Apple has announced at the end of Jan 2018, along with the recent iOS update, adding a new feature to its Health app - Health Records (here). The feature was developed to make patients’ life easier by collecting all their medical records from different healthcare providers under one click.
Apple called its new capability a “significant” and “effortless” solution. With the recent industry focus on utilization of big data to facilitate clinical trials conduct, Medidata Solutions, Mobile Health principal claims via Outsourcing-Pharma.com that this new feature could “fundamentally” change the way research is conducted (here).
Can this app change the industry?
The solution Apple is proposing has undoubtedly a tremendous potential. This could be the new smart tool allowing to collect data directly from patients, in line with the BYOD (Bring Your Own Device) trend in the industry. It could also possibly facilitate the recruitment process, by making automatic pre-screening using data stored in the app.
Keeping in mind that e-solutions ongoingly shape the future of research, we should also realize the potential challenges associated with these innovations. This can simply not be underestimated when planning and conducting unbiased clinical research. One of the basis of clinical research is randomness of patient’s inclusion. Can we really assume that Apple’s solution is randomly distributed across worldwide population or even regions?
Let’s agree: today the mobile world is entirely dominated by Android and iOS operating systems. New Apple Health Records feature is only available for iOS users, whose distribution across the world is following certain trends (see the map below). Standard Apple-user profile (as published in the company’s 2018 report here) is male or female in the age of 18 to 45, high earner professional (from student to executive), from middle to upper class. That, again, clearly narrows the group of potential research subjects, lowering the potential randomness of acquired data.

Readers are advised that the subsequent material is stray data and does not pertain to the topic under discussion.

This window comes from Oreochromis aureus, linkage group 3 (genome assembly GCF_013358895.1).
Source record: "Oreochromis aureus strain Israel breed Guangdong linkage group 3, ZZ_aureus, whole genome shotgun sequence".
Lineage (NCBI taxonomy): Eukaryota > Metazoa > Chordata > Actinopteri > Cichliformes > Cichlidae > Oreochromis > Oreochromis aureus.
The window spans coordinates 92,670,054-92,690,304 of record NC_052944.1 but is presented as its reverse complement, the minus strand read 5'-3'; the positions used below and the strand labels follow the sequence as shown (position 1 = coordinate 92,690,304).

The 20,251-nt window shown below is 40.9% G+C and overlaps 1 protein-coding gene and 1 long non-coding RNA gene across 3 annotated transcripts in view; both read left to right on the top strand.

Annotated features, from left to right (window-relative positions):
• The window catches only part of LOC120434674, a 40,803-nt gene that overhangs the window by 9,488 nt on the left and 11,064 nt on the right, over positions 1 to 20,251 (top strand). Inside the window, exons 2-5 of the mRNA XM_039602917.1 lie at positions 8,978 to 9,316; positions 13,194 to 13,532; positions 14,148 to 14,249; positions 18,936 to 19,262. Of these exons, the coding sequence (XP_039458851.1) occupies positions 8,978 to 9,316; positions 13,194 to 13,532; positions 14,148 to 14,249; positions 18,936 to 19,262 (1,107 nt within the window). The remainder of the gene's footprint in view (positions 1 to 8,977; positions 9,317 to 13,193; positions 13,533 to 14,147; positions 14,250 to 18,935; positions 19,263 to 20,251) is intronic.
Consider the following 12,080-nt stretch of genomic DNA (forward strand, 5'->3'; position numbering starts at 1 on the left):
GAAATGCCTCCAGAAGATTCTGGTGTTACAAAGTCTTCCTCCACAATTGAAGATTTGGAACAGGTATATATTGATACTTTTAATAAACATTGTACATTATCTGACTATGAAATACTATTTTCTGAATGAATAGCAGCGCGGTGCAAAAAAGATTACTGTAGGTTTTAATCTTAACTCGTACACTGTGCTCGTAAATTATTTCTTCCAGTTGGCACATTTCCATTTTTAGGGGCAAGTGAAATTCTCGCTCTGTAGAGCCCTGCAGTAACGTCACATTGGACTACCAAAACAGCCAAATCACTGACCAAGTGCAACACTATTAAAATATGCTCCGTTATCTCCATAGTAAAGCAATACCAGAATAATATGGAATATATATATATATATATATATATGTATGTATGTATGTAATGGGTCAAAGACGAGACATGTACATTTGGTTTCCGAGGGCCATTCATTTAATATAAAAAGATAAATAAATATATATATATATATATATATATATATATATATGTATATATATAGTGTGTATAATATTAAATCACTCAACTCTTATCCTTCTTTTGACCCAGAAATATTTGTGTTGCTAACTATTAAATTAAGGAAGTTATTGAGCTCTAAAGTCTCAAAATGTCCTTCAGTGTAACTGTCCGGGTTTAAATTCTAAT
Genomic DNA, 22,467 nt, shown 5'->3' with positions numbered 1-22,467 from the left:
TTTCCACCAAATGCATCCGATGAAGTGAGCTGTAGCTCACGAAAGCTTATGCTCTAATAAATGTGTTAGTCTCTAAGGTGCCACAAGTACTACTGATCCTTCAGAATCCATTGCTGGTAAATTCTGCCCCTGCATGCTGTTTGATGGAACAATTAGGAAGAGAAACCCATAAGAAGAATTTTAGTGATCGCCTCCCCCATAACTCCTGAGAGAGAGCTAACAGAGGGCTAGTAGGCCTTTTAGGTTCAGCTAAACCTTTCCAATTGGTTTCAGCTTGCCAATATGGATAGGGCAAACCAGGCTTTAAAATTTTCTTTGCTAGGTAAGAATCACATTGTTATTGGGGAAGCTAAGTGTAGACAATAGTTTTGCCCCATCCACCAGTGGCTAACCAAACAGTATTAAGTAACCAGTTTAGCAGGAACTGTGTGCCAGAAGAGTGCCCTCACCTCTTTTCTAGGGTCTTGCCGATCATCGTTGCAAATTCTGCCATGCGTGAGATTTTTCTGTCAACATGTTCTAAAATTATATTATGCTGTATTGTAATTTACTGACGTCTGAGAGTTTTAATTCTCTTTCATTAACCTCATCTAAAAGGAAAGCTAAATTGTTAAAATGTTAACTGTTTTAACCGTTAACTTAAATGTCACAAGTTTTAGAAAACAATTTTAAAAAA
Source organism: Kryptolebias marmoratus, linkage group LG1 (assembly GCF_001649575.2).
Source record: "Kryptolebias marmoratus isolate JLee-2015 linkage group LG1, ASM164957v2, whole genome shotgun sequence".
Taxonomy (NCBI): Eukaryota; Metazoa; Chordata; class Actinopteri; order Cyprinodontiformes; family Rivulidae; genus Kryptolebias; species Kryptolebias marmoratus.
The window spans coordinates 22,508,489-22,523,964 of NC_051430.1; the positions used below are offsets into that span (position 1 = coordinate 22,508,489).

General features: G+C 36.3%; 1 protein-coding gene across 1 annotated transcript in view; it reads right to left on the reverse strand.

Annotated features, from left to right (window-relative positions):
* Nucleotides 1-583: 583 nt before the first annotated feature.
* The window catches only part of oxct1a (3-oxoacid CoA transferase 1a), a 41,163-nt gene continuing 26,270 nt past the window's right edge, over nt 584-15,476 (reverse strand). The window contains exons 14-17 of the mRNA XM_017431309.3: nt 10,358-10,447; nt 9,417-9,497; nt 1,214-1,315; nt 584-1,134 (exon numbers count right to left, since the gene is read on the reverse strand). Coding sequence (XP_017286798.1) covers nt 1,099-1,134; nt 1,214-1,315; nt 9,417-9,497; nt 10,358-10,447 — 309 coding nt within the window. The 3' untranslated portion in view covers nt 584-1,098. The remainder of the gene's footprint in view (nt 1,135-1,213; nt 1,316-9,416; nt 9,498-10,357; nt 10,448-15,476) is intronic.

Near or further future of clinical trials?
Current R&D solutions focus on global execution standardization. Patient technology access across regions is very diverse for assorted reasons. Implementing technologies like Apple Health Records to support worldwide trials execution is clearly the future of clinical research, however it should come with an open debate about global trial execution implications and potential impact on research data. In this case, saying that the new is just better, would be too simple.
KCR is a Contract Research Organization (CRO) providing clinical development solutions for the pharmaceutical, biotechnology and medical device industries. The company supports clients with full-service capabilities across three main services: Trial Execution (TE), Functional Service Provision (FS) and Late Phase (LP) over a broad range of therapeutic areas. KCR operates across four main regions: North America (NA), Western Europe (WE), Central Europe (CE) and Eastern Europe (EE) with hubs located in Boston, US, Berlin, Germany, Warsaw, Poland and Kiev, Ukraine respectively. The company’s geographical set up suits perfectly to deliver optimized trial execution strategies for life-changing therapies.
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